After nine months of tests, researchers in France have identified the head of France's King Henry IV, who was assassinated in 1610 aged 57. The scientific tests helped identify the late monarch's embalmed head, which was shuffled between private collections ever since it disappeared during the French Revolution in 1793. The results of the research identifying Henry IV's head were published online Wednesday in the medical journal, BMJ. Henry IV was buried in the Basilica of Saint Denis near Paris, but during the frenzy of the French Revolution, the royal graves were dug up and revolutionaries chopped off Henry's head,...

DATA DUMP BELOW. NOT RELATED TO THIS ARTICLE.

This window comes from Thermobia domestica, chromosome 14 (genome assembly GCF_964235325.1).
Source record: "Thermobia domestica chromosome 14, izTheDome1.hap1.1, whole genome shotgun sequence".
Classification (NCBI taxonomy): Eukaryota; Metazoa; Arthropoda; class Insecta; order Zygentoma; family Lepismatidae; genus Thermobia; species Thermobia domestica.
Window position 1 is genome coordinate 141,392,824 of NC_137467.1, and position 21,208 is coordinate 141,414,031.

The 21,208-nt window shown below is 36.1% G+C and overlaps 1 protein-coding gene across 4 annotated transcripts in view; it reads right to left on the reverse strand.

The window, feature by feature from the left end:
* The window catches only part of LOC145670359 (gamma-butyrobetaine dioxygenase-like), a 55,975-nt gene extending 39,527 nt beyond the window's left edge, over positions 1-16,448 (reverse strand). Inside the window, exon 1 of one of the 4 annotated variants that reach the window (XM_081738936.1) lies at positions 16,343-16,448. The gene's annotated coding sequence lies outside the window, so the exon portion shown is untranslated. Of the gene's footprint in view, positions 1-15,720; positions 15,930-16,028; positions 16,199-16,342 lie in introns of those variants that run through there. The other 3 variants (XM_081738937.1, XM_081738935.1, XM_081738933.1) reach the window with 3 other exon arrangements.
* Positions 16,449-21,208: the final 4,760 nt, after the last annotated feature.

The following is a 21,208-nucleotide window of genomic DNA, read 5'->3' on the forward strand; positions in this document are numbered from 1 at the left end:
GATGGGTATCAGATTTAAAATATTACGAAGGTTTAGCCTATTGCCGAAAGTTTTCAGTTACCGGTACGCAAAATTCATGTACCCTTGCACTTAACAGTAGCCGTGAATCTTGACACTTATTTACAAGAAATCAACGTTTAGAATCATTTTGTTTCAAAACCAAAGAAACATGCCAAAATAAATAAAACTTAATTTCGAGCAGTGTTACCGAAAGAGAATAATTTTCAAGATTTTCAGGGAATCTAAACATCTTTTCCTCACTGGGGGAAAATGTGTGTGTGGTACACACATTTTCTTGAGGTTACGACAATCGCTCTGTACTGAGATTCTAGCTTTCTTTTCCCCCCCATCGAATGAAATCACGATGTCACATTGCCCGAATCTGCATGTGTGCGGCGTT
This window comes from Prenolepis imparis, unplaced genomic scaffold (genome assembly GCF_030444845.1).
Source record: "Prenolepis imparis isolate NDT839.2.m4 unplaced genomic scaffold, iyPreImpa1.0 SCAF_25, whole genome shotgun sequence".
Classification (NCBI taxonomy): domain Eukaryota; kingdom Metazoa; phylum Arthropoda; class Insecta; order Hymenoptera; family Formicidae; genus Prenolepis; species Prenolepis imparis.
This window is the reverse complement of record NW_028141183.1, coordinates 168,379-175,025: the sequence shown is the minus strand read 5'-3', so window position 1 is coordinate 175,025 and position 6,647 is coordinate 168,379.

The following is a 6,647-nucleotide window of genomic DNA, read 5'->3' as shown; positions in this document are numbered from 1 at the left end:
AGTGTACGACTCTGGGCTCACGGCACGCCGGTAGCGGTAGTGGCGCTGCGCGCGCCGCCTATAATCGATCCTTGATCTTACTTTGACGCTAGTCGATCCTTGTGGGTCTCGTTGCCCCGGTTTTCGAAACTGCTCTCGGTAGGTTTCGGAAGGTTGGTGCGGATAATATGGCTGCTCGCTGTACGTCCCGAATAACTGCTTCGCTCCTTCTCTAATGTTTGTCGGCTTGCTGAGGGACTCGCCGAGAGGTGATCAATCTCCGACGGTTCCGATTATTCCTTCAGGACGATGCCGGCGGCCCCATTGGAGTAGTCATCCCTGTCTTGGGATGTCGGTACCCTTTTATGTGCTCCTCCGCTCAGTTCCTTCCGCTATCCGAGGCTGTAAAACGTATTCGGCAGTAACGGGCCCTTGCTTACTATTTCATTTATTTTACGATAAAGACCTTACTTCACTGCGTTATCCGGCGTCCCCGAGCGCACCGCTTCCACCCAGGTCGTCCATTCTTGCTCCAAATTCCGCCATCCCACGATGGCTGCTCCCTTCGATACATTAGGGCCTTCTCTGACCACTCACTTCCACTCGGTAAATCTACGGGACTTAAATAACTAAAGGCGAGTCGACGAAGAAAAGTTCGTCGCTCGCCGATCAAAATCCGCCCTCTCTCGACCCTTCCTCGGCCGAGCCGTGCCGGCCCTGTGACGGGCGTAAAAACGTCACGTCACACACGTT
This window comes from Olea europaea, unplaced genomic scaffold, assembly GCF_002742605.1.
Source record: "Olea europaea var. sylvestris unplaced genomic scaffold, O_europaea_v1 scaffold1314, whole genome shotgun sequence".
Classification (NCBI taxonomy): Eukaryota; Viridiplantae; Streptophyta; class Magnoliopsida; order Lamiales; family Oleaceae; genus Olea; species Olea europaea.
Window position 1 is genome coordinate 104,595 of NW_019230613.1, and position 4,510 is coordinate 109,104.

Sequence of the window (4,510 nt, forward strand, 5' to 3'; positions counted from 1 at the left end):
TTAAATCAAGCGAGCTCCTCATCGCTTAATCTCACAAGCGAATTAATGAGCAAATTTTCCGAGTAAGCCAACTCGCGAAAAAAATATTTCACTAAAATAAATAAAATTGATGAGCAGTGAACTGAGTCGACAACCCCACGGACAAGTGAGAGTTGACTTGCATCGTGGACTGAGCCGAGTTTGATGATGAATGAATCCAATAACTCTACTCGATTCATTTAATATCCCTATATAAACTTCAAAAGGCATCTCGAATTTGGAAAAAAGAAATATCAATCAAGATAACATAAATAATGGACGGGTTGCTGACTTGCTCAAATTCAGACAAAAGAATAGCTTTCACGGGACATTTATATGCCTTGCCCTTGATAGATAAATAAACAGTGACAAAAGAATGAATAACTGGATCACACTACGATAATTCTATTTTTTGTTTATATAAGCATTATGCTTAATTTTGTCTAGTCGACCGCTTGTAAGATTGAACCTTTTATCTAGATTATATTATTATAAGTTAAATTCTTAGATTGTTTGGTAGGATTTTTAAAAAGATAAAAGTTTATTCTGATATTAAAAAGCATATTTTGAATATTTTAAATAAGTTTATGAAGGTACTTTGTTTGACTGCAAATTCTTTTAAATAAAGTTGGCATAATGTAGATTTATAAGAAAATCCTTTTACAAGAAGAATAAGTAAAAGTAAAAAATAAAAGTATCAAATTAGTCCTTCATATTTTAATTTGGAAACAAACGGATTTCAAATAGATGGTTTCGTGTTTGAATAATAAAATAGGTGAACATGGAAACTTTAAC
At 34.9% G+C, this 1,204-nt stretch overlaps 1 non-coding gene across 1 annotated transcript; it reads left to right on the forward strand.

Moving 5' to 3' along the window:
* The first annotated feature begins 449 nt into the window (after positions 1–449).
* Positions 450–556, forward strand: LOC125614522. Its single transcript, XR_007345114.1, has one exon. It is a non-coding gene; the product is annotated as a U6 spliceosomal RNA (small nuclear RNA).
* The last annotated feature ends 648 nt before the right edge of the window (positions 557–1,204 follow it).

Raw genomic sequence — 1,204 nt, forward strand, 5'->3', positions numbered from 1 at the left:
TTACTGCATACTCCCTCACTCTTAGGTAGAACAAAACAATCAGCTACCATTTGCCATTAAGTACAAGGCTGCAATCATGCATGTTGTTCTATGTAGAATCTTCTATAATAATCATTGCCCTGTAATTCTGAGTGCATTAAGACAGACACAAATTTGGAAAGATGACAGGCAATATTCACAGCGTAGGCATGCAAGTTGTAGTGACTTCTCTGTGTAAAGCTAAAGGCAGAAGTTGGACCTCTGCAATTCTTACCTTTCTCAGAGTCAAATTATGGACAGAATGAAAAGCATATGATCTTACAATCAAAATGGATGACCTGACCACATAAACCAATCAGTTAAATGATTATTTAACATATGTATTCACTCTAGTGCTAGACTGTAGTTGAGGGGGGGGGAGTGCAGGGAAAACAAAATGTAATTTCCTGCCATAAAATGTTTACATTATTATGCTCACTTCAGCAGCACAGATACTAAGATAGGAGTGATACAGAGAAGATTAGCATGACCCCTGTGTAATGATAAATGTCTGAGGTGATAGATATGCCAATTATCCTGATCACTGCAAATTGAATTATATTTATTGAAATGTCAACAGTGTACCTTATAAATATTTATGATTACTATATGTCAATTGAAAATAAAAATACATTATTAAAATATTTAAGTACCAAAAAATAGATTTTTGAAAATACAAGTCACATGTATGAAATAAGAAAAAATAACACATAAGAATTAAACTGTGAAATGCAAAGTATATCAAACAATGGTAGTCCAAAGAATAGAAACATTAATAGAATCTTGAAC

• Atomic Bombs Help Solve Brain Mystery

    06/07/2013 11:41:33 PM PDT · by neverdem · 13 replies
    ScienceNOW ^ | 6 June 2013 | Emily Underwood
    Enlarge Image Nuclear fallout. Radioactive carbon-14 atoms released by atomic bombs are helping scientists determine the birthdays of new neurons in the hippocampus (inset). Credit: Spalding et al., Cell (2013);(inset) Weissman, Livet, Sanes, and Lichtman/Harvard University The mushroom clouds produced by more than 500 nuclear bomb tests during the Cold War may have had a silver lining, after all. More than 50 years later, scientists have found a way to use radioactive carbon isotopes released into the atmosphere by nuclear testing to settle a long-standing debate in neuroscience: Does the adult human brain produce new neurons? After working to...
  • History of modern man unravels as German scholar is exposed as fraud [2005]

    01/14/2015 9:55:35 AM PST · by SeekAndFind · 47 replies
    The Guardian ^ | 01/14/2015 | Luke Harding in Berlin